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Does A Heart Valve Heal Itself?

Posted by Adam Pick on April 22nd, 2009

Kenny writes to me, “Hi Adam – My grandma needs open heart surgery, according to my parents. They tell me she has mitral regurgitation and it’s really bad. I’m curious to know, “Can a heart valve heal itself?”. What do you think? Kenny”

I really wish a simple and emphatic ‘Yes!’ would answer Kenny’s question. It would be sooooooooo incredibly wonderful if a heart valve could heal itself – like a cold or a broken bone.

Diagram Of Side Picture Of Heart And Top View Of Heart Valves

Unfortunately, heart valves do not tend to heal themselves. It is true that some infants born with heart murmurs will eventually grow out of the murmur as the heart matures. But, in all of my research, I have yet to hear, read or see a patient story in which a valvular disorder (e.g. aortic valve stenosis, aortic regurgitation, mitral valve regurgitation) naturally heals by itself.

Some might suggest that the use of stem cells could offer a natural process in which a human heart valve can heal itself. However, from my research, that would require a stem cell valve cloning and an open heart procedure to replace the valve. In my opinion, that process doesn’t really sound like a situation in which a human heart valve heals itself.

I hope this helps Kenny (and perhaps you) learn more about the question, “Does a heart valve heal itself?”

Keep on tickin!

Adam Pick
Written by Adam Pick A dad, a husband and a patient, Adam Pick founded this website in 2006 to educate you about heart valve surgery from diagnosis to recovery.
You can get the latest updates about heart valve surgery from Adam at his Facebook, and Twitter pages. Click here to email him.


Terry Riste says on April 24th, 2009 at 7:33 am

Dear Adam,

In response to the question regarding whether or not heatl valves can heal themsselves, I have a good story. I was diagnosed with a biscuspid aortic valve several years ago. Last summer I was told that my regurgitation fell into the moderate to severe range. I recently had a floow up Echo and it shows mild to moderate regurgitation. My doctor feels that a combo of medications and a weight loss of 35 pounds could have contributed to this. I was under the impression that this condition would not improve.


Terry Riste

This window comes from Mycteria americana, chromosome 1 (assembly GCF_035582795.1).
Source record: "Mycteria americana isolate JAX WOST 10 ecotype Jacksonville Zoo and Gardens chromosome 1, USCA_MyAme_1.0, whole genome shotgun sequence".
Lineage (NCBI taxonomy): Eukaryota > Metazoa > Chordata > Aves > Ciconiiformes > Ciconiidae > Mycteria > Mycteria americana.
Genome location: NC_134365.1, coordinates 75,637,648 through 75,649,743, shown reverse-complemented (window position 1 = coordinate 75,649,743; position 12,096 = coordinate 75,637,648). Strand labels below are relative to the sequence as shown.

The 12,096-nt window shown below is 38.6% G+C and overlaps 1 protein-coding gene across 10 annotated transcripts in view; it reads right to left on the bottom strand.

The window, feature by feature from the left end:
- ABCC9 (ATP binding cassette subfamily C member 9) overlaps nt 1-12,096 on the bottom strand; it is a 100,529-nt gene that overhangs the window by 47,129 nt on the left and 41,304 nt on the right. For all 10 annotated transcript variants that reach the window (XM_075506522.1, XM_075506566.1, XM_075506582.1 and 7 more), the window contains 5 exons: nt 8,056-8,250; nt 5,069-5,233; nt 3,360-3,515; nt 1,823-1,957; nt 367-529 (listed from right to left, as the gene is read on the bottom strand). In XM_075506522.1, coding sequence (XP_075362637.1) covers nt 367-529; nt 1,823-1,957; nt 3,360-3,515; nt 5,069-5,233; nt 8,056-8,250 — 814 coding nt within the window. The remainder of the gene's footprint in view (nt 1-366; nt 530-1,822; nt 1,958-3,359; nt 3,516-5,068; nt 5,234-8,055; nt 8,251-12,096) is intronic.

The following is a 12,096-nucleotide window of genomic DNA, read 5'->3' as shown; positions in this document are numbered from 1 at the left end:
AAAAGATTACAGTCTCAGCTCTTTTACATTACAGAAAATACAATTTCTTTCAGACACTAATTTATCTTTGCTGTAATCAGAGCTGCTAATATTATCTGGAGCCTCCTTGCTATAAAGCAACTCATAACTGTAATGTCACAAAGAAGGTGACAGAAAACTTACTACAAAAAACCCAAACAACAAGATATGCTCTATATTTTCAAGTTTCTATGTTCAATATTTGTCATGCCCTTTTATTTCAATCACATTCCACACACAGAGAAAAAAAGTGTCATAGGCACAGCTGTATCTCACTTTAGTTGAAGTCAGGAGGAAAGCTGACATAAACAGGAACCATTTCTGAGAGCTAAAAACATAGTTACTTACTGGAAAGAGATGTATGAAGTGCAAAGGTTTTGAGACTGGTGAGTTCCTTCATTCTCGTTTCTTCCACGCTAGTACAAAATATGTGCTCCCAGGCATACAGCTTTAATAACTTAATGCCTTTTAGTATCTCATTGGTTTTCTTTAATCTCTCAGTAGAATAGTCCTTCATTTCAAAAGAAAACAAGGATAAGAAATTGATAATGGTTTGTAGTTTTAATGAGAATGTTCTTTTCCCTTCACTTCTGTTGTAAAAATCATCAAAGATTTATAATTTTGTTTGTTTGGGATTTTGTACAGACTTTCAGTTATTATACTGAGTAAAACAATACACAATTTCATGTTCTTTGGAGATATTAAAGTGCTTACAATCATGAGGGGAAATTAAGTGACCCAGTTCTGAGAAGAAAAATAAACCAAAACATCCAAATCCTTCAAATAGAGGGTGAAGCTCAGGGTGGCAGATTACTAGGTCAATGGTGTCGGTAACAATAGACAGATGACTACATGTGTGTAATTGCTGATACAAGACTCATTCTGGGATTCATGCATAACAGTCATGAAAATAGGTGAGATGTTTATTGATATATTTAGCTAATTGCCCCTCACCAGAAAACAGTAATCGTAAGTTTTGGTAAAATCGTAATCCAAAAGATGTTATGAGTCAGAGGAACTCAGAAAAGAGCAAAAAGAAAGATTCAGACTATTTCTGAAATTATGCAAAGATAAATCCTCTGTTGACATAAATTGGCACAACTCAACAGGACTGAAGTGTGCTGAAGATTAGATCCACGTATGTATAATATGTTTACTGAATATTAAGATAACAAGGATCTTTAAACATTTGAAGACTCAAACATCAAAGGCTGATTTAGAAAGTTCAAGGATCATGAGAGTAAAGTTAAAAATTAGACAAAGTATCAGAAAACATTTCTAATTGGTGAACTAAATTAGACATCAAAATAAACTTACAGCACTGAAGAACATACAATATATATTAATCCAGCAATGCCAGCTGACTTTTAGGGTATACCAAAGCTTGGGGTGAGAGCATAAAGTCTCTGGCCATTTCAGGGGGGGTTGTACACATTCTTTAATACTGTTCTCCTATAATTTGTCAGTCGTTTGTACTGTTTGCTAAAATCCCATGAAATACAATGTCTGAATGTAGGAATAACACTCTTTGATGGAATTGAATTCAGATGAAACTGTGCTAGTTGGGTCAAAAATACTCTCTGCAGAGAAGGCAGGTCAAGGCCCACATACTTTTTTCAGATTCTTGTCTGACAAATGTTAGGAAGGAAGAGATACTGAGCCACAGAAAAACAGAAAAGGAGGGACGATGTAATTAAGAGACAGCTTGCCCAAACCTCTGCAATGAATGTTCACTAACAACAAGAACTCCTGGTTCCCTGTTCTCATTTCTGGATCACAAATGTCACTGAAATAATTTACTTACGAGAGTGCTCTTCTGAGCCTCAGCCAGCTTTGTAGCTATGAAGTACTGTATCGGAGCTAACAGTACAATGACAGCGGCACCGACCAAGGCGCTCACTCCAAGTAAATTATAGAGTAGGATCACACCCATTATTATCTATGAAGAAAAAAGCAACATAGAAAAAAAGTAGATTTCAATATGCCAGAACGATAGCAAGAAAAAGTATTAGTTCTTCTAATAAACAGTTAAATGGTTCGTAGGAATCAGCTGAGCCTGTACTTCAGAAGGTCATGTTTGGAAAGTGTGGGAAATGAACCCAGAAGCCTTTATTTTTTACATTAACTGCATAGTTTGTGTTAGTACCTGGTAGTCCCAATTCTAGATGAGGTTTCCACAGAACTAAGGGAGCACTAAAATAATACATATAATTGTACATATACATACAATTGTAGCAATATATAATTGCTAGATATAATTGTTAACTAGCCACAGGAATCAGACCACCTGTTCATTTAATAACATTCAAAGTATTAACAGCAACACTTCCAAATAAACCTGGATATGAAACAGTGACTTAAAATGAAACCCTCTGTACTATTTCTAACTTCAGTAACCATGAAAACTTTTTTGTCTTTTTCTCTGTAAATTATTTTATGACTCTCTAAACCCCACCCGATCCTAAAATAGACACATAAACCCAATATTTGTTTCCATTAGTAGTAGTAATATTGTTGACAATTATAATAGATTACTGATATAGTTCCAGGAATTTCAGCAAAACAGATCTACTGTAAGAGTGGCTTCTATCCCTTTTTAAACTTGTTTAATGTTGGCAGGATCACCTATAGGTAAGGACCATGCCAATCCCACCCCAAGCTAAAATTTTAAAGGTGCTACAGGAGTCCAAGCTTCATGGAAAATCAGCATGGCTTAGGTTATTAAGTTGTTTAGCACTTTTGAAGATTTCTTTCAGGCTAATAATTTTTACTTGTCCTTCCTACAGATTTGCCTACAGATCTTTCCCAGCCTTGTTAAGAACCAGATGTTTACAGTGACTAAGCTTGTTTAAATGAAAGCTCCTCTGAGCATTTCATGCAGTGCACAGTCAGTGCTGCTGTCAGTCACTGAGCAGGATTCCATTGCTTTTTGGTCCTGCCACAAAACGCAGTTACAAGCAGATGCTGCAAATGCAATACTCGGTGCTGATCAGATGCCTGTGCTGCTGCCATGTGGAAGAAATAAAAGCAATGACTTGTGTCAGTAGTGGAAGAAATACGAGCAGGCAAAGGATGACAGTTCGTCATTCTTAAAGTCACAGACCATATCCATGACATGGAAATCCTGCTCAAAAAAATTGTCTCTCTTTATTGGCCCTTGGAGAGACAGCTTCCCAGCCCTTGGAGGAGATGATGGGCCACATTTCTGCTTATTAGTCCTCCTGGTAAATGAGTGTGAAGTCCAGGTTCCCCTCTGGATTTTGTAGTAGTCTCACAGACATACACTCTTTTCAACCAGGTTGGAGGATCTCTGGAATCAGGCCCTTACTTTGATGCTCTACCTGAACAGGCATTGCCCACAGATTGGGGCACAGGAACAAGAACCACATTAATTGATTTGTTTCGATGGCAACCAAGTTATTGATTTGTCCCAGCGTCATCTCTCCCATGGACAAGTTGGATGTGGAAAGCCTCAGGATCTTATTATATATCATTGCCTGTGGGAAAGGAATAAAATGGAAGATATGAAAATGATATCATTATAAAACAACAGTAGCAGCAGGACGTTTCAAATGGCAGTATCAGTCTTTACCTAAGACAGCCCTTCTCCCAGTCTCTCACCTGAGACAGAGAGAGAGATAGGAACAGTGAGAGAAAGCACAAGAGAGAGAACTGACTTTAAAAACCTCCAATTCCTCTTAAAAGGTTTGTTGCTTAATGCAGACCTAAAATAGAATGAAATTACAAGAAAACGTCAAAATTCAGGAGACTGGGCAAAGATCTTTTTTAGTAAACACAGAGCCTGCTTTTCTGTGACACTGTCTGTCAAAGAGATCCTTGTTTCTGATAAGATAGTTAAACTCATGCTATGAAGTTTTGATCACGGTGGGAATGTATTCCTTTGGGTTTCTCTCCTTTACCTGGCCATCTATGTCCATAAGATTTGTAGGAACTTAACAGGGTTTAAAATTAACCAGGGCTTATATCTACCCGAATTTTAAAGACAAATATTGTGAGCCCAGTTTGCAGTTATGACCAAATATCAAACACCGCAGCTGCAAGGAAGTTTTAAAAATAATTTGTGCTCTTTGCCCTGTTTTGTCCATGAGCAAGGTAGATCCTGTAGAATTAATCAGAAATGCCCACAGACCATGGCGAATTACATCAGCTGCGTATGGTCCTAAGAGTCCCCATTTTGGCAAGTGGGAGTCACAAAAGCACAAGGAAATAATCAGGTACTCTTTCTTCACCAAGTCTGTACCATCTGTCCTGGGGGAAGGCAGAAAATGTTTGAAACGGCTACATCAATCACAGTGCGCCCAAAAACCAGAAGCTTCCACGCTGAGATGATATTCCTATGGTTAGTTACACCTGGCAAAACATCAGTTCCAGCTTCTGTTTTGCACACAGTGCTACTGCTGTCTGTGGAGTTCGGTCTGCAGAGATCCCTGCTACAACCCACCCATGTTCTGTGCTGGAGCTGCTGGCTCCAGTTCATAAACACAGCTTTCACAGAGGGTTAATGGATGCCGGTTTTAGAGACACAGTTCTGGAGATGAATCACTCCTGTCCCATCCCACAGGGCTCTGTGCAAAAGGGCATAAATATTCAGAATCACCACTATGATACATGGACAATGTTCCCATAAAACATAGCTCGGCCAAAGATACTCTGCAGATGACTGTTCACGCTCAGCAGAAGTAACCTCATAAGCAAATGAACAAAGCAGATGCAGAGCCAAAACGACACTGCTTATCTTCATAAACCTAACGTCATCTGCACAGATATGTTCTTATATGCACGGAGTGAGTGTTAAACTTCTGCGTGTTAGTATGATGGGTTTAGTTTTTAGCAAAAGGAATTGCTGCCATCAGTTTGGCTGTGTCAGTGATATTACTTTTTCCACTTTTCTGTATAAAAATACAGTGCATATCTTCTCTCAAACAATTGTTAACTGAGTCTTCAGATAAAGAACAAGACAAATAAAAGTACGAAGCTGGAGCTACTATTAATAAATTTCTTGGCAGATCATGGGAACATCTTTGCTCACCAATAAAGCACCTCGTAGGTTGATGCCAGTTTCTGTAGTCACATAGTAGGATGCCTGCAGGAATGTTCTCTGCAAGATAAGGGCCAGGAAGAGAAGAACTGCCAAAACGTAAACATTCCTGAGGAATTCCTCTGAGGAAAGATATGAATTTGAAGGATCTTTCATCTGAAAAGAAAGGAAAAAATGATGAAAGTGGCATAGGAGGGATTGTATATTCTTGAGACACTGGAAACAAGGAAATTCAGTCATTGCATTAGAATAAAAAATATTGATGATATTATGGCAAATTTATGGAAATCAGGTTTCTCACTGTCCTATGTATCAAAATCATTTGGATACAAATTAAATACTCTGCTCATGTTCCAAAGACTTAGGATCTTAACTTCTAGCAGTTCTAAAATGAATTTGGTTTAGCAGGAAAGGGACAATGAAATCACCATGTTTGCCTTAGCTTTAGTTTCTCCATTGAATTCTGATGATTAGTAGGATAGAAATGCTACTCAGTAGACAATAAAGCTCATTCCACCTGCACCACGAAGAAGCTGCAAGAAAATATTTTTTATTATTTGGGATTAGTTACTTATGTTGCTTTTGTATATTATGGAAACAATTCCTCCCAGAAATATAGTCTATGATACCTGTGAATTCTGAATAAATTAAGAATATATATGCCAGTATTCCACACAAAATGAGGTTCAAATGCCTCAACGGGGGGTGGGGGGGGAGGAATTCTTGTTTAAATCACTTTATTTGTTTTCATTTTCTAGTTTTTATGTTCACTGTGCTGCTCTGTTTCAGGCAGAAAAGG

Gary Jenkins says on May 13th, 2009 at 1:26 pm

My wife has had a heart murmur most of her life. About four years ago a cardiologist done an echo on her and said she had moderate valve leakage, although he tried to play it down after finding out she didn’t have insurance. She can’t buy health insurance because of pre-existing conditions. She also was a stay at home Mom so she can’t can’t get any kind of assistance. Recently the doctor ran another echo and later sent us a letter stating that she had been miraculously healed. In my mind, the doctor didn’t want to treat her because she didn’t have insurance, and therefore told her she no longer had the leaking valves in her heart. The only people that can receive quality health care these days are the ones who have good insurance, politicians, Doctors, and Lawyers. If a Doctor ever tells me that they care whether or not my wife dies, I will call him a liar to his face!


Janis says on July 5th, 2011 at 1:58 pm

My husbands Dr. said he has infective endocartitis. He was told it is from his own bacteria in the colon. It entered his blood stream some how?
How long does it take a heart valve to ruin its self? A month, a year or years?


Sandeep says on October 31st, 2012 at 1:45 am

Below is the 2D echo report of my mother, she is 64 and does not have suger or Blood Pressure problem. I would like to know if she has leaky heart valves. Her doctor said to install a pacemaker, but also said that may or may not benefit her. Please let me know your opinion.

2D/3D Echo with Doppler
• Dimensions LV : Dilated
RV : Dilated
RA : Dilated
LA : Dilated

• LVEF: 15%

• Severe LV systolic dysfunction

• Severe global hypokinesia

• Aortic sclerosis

• Other cardiac valves are structurally normal

• No clot/vegetation/effusion.


• Diastolic dysfunction: Grade II
• Pulmonary artery systolic pressure: 40 mmHg.
• Moderate to severe MR, Mild AR, Severe TR, No PR.


• Dilated cardiomyopathy
• Moderate to severe mitral regurgitation
• Mild aortic regurgitation
• Severe left ventricular systolic dysfunction
• Mild pulmonary hypertension

• There is no evidence of inter ventricular dyssynchrony (LVPEP is 96 ms).
• TSI assessment shows:
• The septal to posterior wall delay is 149 ms.
• The septal to lateral wall delay is 59 ms.
• There is evidence of intraventricular dyssynchrony.


Nathan cox says on August 4th, 2013 at 10:24 pm

Hello. I really don’t know if anyone will read this but I’m saying it for that 2% of people that will. My name is Nathan and I’m from Mississippi, USA. I am 16 and when I was 2 I was diagnosed with a heart murmur. I had open heart surgery and later on doctors told me I had an aortic leak which I have discovered to be aortic valve regurgitation. I honestly don’t understand fully what the doctors say but in lamen terms they said my body is healing itself. I don’t know if I should believe them or not. But fact of the matter is at the moment I truly believe your body can heal itself in this case. Maybe not completely but you can show improvement.


Prose says on August 12th, 2014 at 9:24 am

My daughter was diagnoses with aortic valve stenosis two years ago. In her tests yesterday, they found that it had resolved itself completely. They did the full tests twice and can not see any indication of stenosis at all. The cardiologist said her aorta looks smaller than normal, but there is no longer stenosis present.


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